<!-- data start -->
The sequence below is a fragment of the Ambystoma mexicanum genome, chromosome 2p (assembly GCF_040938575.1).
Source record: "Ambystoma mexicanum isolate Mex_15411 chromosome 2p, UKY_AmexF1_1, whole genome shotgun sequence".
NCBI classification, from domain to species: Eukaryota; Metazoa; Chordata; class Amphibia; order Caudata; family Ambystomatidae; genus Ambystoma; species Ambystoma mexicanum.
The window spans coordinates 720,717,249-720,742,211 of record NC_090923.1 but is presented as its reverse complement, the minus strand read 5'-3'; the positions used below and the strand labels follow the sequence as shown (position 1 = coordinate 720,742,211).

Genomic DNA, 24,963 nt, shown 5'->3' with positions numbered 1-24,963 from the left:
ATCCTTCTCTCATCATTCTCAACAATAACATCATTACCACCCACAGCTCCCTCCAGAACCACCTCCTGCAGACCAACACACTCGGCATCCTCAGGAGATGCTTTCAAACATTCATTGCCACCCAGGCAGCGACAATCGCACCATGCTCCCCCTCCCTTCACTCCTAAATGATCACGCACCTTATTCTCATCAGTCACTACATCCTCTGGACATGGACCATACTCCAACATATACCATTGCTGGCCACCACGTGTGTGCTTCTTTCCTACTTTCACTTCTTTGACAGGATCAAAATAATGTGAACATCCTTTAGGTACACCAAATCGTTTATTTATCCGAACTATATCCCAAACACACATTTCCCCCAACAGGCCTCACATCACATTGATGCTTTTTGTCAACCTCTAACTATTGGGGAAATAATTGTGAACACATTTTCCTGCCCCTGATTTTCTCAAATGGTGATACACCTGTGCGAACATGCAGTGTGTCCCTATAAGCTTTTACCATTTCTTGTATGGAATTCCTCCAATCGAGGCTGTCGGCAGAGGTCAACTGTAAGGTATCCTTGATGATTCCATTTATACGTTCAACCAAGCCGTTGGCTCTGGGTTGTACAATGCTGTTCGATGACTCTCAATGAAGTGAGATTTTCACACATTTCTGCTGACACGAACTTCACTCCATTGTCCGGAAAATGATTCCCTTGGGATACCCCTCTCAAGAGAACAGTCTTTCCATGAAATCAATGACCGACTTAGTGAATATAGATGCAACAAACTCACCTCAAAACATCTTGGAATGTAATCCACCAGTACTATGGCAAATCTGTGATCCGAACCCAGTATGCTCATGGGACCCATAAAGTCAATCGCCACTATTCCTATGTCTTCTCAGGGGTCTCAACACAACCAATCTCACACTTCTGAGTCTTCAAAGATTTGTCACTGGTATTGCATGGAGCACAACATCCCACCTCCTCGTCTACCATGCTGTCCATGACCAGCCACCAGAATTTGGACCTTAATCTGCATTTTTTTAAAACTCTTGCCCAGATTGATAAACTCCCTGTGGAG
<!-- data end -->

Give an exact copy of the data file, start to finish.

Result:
The sequence below is a fragment of the Ambystoma mexicanum genome, chromosome 2p (assembly GCF_040938575.1).
Source record: "Ambystoma mexicanum isolate Mex_15411 chromosome 2p, UKY_AmexF1_1, whole genome shotgun sequence".
NCBI classification, from domain to species: Eukaryota; Metazoa; Chordata; class Amphibia; order Caudata; family Ambystomatidae; genus Ambystoma; species Ambystoma mexicanum.
The window spans coordinates 720,717,249-720,742,211 of record NC_090923.1 but is presented as its reverse complement, the minus strand read 5'-3'; the positions used below and the strand labels follow the sequence as shown (position 1 = coordinate 720,742,211).

Genomic DNA, 24,963 nt, shown 5'->3' with positions numbered 1-24,963 from the left:
ATCCTTCTCTCATCATTCTCAACAATAACATCATTACCACCCACAGCTCCCTCCAGAACCACCTCCTGCAGACCAACACACTCGGCATCCTCAGGAGATGCTTTCAAACATTCATTGCCACCCAGGCAGCGACAATCGCACCATGCTCCCCCTCCCTTCACTCCTAAATGATCACGCACCTTATTCTCATCAGTCACTACATCCTCTGGACATGGACCATACTCCAACATATACCATTGCTGGCCACCACGTGTGTGCTTCTTTCCTACTTTCACTTCTTTGACAGGATCAAAATAATGTGAACATCCTTTAGGTACACCAAATCGTTTATTTATCCGAACTATATCCCAAACACACATTTCCCCCAACAGGCCTCACATCACATTGATGCTTTTTGTCAACCTCTAACTATTGGGGAAATAATTGTGAACACATTTTCCTGCCCCTGATTTTCTCAAATGGTGATACACCTGTGCGAACATGCAGTGTGTCCCTATAAGCTTTTACCATTTCTTGTATGGAATTCCTCCAATCGAGGCTGTCGGCAGAGGTCAACTGTAAGGTATCCTTGATGATTCCATTTATACGTTCAACCAAGCCGTTGGCTCTGGGTTGTACAATGCTGTTCGATGACTCTCAATGAAGTGAGATTTTCACACATTTCTGCTGACACGAACTTCACTCCATTGTCCGGAAAATGATTCCCTTGGGATACCCCTCTCAAGAGAACAGTCTTTCCATGAAATCAATGACCGACTTAGTGAATATAGATGCAACAAACTCACCTCAAAACATCTTGGAATGTAATCCACCAGTACTATGGCAAATCTGTGATCCGAACCCAGTATGCTCATGGGACCCATAAAGTCAATCGCCACTATTCCTATGTCTTCTCAGGGGTCTCAACACAACCAATCTCACACTTCTGAGTCTTCAAAGATTTGTCACTGGTATTGCATGGAGCACAACATCCCACCTCCTCGTCTACCATGCTGTCCATGACCAGCCACCAGAATTTGGACCTTAATCTGCATTTTTTTAAAACTCTTGCCCAGATTGATAAACTCCCTGTGGAG